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The Projectors
A gift of the Century Projector Company, the Century Model C Projectors have been installed in the Dryden Theatre since it opened in 1951. These machines are “closed head” projectors, so-called because the entire film path from feed magazine to takeup magazine is enclosed. This makes them safer for running nitrate print film. Other safety features on the projectors include fire rollers or fire valves located between the body of the projector and the film magazines and a fire shutter. The fire rollers help prevent a fire from spreading to the roll of film in either magazine. The fire shutter cuts off the hot beam of light when the projector is either slowed down or stopped, helping to keep the film from catching on fire.

projector
The projectors were originally set up with carbon arc lamp houses, replaced in 1979 with xenon light sources as carbons were being gradually phased out. The Century projectors’ sound reproducers have also been upgraded over the years to ensure the best possible sound from vintage sound tracks.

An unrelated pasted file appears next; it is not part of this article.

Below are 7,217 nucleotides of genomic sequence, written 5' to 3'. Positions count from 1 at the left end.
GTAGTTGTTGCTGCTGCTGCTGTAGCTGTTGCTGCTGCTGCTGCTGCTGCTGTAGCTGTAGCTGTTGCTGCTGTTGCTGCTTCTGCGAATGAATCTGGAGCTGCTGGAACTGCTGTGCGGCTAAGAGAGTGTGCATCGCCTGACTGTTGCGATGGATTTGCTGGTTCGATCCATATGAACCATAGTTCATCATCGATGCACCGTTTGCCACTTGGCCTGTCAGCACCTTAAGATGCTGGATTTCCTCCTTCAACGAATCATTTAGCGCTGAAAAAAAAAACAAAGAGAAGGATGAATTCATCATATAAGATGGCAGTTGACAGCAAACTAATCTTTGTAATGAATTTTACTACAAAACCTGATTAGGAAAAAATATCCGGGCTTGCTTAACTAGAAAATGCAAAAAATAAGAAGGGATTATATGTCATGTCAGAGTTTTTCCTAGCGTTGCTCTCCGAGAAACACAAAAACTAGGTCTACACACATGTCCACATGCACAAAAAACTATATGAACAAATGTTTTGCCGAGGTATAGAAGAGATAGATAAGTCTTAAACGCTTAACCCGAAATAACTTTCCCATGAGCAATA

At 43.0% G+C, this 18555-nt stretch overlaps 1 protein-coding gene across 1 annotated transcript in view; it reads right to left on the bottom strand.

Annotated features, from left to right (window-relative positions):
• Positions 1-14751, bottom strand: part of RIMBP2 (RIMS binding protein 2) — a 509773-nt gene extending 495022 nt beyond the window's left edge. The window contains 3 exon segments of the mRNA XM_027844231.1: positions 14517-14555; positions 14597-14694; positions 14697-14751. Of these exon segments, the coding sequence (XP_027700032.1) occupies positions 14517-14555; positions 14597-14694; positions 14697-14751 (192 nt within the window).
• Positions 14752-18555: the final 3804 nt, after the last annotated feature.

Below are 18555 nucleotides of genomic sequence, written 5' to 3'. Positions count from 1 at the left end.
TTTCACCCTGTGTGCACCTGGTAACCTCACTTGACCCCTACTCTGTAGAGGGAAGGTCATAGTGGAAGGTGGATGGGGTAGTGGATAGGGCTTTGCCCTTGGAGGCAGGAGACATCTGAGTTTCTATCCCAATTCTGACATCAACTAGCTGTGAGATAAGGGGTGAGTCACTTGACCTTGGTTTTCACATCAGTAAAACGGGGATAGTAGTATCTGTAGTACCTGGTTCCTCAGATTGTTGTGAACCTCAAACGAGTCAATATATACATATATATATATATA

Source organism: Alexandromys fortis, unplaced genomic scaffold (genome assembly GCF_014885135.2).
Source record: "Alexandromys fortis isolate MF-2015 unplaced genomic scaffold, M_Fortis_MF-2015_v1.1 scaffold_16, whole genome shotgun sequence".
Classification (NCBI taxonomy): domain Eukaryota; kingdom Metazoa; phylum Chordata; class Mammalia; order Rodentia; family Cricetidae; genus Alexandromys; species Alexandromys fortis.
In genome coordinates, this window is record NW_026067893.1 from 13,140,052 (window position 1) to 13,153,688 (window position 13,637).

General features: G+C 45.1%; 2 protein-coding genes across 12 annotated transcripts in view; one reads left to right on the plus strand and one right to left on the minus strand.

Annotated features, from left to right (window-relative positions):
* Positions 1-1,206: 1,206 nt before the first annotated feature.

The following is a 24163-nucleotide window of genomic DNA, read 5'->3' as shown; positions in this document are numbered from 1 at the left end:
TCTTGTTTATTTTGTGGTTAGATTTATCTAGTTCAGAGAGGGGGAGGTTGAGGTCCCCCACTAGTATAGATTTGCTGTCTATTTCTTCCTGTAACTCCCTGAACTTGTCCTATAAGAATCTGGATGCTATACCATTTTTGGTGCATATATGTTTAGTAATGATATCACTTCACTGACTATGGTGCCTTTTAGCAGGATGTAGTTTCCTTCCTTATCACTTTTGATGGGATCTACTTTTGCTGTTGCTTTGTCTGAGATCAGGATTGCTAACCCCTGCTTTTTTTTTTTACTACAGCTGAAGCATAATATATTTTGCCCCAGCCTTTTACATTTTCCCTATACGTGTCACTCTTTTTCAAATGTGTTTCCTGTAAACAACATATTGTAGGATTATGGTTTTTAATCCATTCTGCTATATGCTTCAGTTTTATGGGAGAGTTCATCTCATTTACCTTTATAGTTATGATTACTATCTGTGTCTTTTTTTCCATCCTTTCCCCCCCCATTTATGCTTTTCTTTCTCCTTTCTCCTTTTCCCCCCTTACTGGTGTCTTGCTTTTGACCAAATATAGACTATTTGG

Inspection report for CASABLANCA on display in the projection booth.

Inspection report for CASABLANCA on display in the projection booth.

Original release print of CASABLANCA (1942) queued up for opening night.

Original release print of CASABLANCA (1942) queued up in the booth for opening night.

The Projectionists
Spencer Christiano, projection specialist at Eastman House, is a graduate of the SUNY College at Brockport Department of Theatre (BS) and the MCC Visual Communication Technology: Photography- Television program (AAS). For nine years, he was chief projectionist at Rochester’s Cinema Theatre, and for two years, technical manager of the MuCCC theater, where he is currently an artist-in-residence. He is very active in the performing arts community, and has written, directed, designed, and managed more than two hundred theatrical, dance, mixed media, and conceptual art productions.

Jim Harte is a 1979 graduate of New York University Tisch School of the Arts Department of Film and Television. He has worked in New York City and Rochester as a film editor, writer, director, and archivist. He joined the projectionist team at George Eastman House in 2013.